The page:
In most countries chloroquine (CQ) has been, for many years, the first line drug for malaria treatment. Unfortunately, resistance to this drug is nowadays widespread. However, in areas where drug pressure has been removed, the molecular markers linked to CQ drug resistance seem to disappear [10, 11], indicating that local parasites are again sensitive to this drug. It is, therefore, important to have the means for monitoring drug resistance and understand its spread as this may be important in design strategies to prevent the selection of drug resistant parasites [8, 12]. The spread of point mutations linked to drug resistance could be monitored by carrying out regular cross sectional surveys and then genotyping the samples from infected people. Molecular tools for the detection and identification of these SNPs, such as Amplification Refractory Mutation System PCR (ARMS-PCR) or Restriction Fragment Length Polymorphism PCR (RFLP-PCR), are available [13, 14]. Although RFLP-PCR is widely used to identify SNPs, it is a time consuming, low throughput and labour-intensive technique, that is not able to quantify different genotypes in a polyclonal infection and is prone to DNA contamination [15, 16]. Fluorogenic assays can be a good alternative for the detection of SNP mutations conferring drug resistance [16, 17]. PCR in combination with fluorescence resonance energy transfer (FRET), which uses two fluorophores that are brought in close proximity after hybridization, can detect point mutations in DHFR gene linked to pyrimethamine resistance[18]. In short, the principle of FRET is as follows: during PCR, a primer labeled with fluorophore which are called "donor" hybridizes to the formed amplicon. After PCR, an additional probe with a fluorophore "the acceptor" is added tot the reaction and, during denaturation, anneals to the template. The fluorescence emitted from the donor is then absorbed by the acceptor, resulting in fluorescence emission by the acceptor, FRET, which can be detected. When this reaction is followed by melt curve analysis (MCA), dissociation of the fluorophores and consequently loss of FRET signal occurs. This depends on the thermodynamic stability of the probes, allows the discrimination between total complementary probe target (wild-type samples) and mismatched probe target combinations (mutant samples) (Figure 1) [19].
Figure 1

Schematic representation of FRET assay. Step 1. A PCR reaction results in amplification of a 169 bp fragment with an incorporated ROX fluorophore attached to the forward primer. Step 2. After amplification, the FAM-labelled probe is added to the reaction and during initial denaturation hybridizes to the amplicon. Step 3. The two fluorophores are now in close proximity of each other and energy from the excited donor is transferred to the acceptor generating the FRET signal. Step 4. The increase of temperature during melt curve analysis leads, at a specific temperature, to the dissociation of the probe from the amplicon. When the probe is dissociated transfer of energy is lost and therefore no FRET signal can be observed.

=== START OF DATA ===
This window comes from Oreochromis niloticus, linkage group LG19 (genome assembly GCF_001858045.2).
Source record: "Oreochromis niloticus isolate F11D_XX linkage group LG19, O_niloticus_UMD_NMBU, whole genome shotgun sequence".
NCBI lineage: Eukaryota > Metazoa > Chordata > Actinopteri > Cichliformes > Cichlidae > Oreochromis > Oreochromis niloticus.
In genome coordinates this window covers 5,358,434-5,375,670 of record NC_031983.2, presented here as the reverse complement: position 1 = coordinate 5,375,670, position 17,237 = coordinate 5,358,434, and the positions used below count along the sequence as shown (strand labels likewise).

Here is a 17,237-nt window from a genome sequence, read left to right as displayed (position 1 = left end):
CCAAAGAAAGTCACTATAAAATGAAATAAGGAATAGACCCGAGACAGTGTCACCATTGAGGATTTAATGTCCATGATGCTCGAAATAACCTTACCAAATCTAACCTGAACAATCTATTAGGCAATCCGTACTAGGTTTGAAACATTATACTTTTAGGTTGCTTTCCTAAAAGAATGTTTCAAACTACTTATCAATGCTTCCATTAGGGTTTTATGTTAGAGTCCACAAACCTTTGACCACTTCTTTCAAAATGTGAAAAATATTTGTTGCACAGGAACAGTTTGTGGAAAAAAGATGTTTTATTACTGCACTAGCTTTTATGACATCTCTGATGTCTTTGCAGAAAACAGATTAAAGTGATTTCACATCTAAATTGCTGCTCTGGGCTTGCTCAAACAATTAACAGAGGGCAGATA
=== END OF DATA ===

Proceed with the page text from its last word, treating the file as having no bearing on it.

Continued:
This paper describes a new FRET/MCA assay with a fluorogenic primer/probe design in combination with MCA, which enables: 1) the identification of the genotype (wild type or Lys → Glu substitution) in codon 540 of the DHPS gene of Plasmodium falciparum that is highly associated with sulphadoxine resistance; 2) the quantification of the different genotypes in a polyclonal infection.

Materials and methods

Samples

Seventy-eight field samples were obtained in the context of a larger study, in collaboration with Epicentre (Paris, France) on the therapeutic effects of anti-malarial drugs for the treatment of falciparum malaria in the Democratic Republic of Congo [13]. The samples were collected in Boende, Kilwa and Kisangani during the malaria transmission season between September 2003 and March 2004, after obtaining ethical approval from the national health authorities and the research ethics committee of Prince Leopold Institute of Tropical Medicine, Antwerp (ITMA). The human experimentation guidelines of ITMA were followed.

After obtaining informed consent, finger-prick blood samples were collected at initial diagnosis onto a 3 M Whatman filter paper and stored at room temperature in an individual zip-lock polyethylene bag until further DNA extraction.